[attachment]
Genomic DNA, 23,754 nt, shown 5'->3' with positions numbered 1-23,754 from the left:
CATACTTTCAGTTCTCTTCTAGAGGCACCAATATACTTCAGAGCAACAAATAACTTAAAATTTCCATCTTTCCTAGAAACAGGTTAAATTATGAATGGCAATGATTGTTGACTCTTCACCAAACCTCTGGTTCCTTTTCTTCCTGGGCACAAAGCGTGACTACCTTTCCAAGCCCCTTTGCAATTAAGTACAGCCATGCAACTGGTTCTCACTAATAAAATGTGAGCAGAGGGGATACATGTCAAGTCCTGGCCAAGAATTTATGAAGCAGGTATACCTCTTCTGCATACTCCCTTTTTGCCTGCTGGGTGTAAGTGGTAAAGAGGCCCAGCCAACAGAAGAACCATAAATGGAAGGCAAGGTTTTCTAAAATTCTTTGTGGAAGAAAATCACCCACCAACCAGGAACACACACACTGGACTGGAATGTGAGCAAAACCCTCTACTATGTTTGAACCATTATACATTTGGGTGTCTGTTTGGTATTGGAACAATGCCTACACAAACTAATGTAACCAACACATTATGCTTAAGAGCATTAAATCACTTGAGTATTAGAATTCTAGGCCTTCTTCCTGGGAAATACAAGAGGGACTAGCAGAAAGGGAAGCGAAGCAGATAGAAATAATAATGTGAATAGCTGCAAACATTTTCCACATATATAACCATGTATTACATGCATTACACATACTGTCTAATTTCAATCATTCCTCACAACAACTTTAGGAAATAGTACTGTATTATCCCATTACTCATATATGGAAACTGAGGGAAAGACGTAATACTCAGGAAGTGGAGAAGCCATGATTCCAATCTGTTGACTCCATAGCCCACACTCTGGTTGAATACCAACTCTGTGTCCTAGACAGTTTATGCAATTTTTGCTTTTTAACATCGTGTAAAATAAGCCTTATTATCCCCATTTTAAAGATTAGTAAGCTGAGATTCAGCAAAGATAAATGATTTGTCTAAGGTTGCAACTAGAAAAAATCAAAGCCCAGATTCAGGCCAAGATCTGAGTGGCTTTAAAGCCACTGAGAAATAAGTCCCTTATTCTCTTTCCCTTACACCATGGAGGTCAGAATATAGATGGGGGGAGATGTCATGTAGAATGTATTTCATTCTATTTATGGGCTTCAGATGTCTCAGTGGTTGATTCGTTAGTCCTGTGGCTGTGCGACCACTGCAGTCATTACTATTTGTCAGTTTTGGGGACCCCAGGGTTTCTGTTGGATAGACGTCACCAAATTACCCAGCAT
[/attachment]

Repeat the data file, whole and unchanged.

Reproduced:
Genomic DNA, 23,754 nt, shown 5'->3' with positions numbered 1-23,754 from the left:
CATACTTTCAGTTCTCTTCTAGAGGCACCAATATACTTCAGAGCAACAAATAACTTAAAATTTCCATCTTTCCTAGAAACAGGTTAAATTATGAATGGCAATGATTGTTGACTCTTCACCAAACCTCTGGTTCCTTTTCTTCCTGGGCACAAAGCGTGACTACCTTTCCAAGCCCCTTTGCAATTAAGTACAGCCATGCAACTGGTTCTCACTAATAAAATGTGAGCAGAGGGGATACATGTCAAGTCCTGGCCAAGAATTTATGAAGCAGGTATACCTCTTCTGCATACTCCCTTTTTGCCTGCTGGGTGTAAGTGGTAAAGAGGCCCAGCCAACAGAAGAACCATAAATGGAAGGCAAGGTTTTCTAAAATTCTTTGTGGAAGAAAATCACCCACCAACCAGGAACACACACACTGGACTGGAATGTGAGCAAAACCCTCTACTATGTTTGAACCATTATACATTTGGGTGTCTGTTTGGTATTGGAACAATGCCTACACAAACTAATGTAACCAACACATTATGCTTAAGAGCATTAAATCACTTGAGTATTAGAATTCTAGGCCTTCTTCCTGGGAAATACAAGAGGGACTAGCAGAAAGGGAAGCGAAGCAGATAGAAATAATAATGTGAATAGCTGCAAACATTTTCCACATATATAACCATGTATTACATGCATTACACATACTGTCTAATTTCAATCATTCCTCACAACAACTTTAGGAAATAGTACTGTATTATCCCATTACTCATATATGGAAACTGAGGGAAAGACGTAATACTCAGGAAGTGGAGAAGCCATGATTCCAATCTGTTGACTCCATAGCCCACACTCTGGTTGAATACCAACTCTGTGTCCTAGACAGTTTATGCAATTTTTGCTTTTTAACATCGTGTAAAATAAGCCTTATTATCCCCATTTTAAAGATTAGTAAGCTGAGATTCAGCAAAGATAAATGATTTGTCTAAGGTTGCAACTAGAAAAAATCAAAGCCCAGATTCAGGCCAAGATCTGAGTGGCTTTAAAGCCACTGAGAAATAAGTCCCTTATTCTCTTTCCCTTACACCATGGAGGTCAGAATATAGATGGGGGGAGATGTCATGTAGAATGTATTTCATTCTATTTATGGGCTTCAGATGTCTCAGTGGTTGATTCGTTAGTCCTGTGGCTGTGCGACCACTGCAGTCATTACTATTTGTCAGTTTTGGGGACCCCAGGGTTTCTGTTGGATAGACGTCACCAAATTACCCAGCAT